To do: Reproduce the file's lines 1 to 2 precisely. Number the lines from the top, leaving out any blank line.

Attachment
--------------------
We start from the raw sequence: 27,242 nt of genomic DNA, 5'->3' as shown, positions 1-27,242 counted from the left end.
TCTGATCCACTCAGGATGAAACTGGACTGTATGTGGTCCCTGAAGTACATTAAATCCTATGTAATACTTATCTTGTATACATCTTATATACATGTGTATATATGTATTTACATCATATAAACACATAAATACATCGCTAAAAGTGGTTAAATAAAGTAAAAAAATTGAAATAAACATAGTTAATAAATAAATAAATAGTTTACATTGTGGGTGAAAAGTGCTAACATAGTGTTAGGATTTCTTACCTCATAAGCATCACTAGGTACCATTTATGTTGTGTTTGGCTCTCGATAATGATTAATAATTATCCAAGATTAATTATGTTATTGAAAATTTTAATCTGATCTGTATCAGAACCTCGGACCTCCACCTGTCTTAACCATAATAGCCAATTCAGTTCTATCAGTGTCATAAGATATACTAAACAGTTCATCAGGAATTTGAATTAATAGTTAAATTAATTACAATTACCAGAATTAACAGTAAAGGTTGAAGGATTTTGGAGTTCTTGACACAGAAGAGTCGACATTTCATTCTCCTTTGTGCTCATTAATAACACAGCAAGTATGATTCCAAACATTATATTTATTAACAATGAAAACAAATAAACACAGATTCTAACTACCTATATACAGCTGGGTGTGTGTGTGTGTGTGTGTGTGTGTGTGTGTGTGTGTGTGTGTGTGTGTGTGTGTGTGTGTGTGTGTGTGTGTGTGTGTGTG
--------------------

We start from the raw sequence: 27,242 nt of genomic DNA, 5'->3' as shown, positions 1-27,242 counted from the left end.
TCTGATCCACTCAGGATGAAACTGGACTGTATGTGGTCCCTGAAGTACATTAAATCCTATGTAATACTTATCTTGTATACATCTTATATACATGTGTATATATGTATTTACATCATATAAACACATAAATACATCGCTAAAAGTGGTTAAATAAAGTAAAAAAATTGAAATAAACATAGTTAATAAATAAATAAATAGTTTACATTGTGGGTGAAAAGTGCTAACATAGTGTTAGGATTTCTTACCTCATAAGCATCACTAGGTACCATTTATGTTGTGTTTGGCTCTCGATAATGATTAATAATTATCCAAGATTAATTATGTTATTGAAAATTTTAATCTGATCTGTATCAGAACCTCGGACCTCCACCTGTCTTAACCATAATAGCCAATTCAGTTCTATCAGTGTCATAAGATATACTAAACAGTTCATCAGGAATTTGAATTAATAGTTAAATTAATTACAATTACCAGAATTAACAGTAAAGGTTGAAGGATTTTGGAGTTCTTGACACAGAAGAGTCGACATTTCATTCTCCTTTGTGCTCATTAATAACACAGCAAGTATGATTCCAAACATTATATTTATTAACAATGAAAACAAATAAACACAGATTCTAACTACCTATATACAGCTGGGTGTGTGTGTGTGTGTGTGTGTGTGTGTGTGTGTGTGTGTGTGTGTGTGTGTGTGTGTGTGTGTGTGTGTGTGTGTGTGTGTG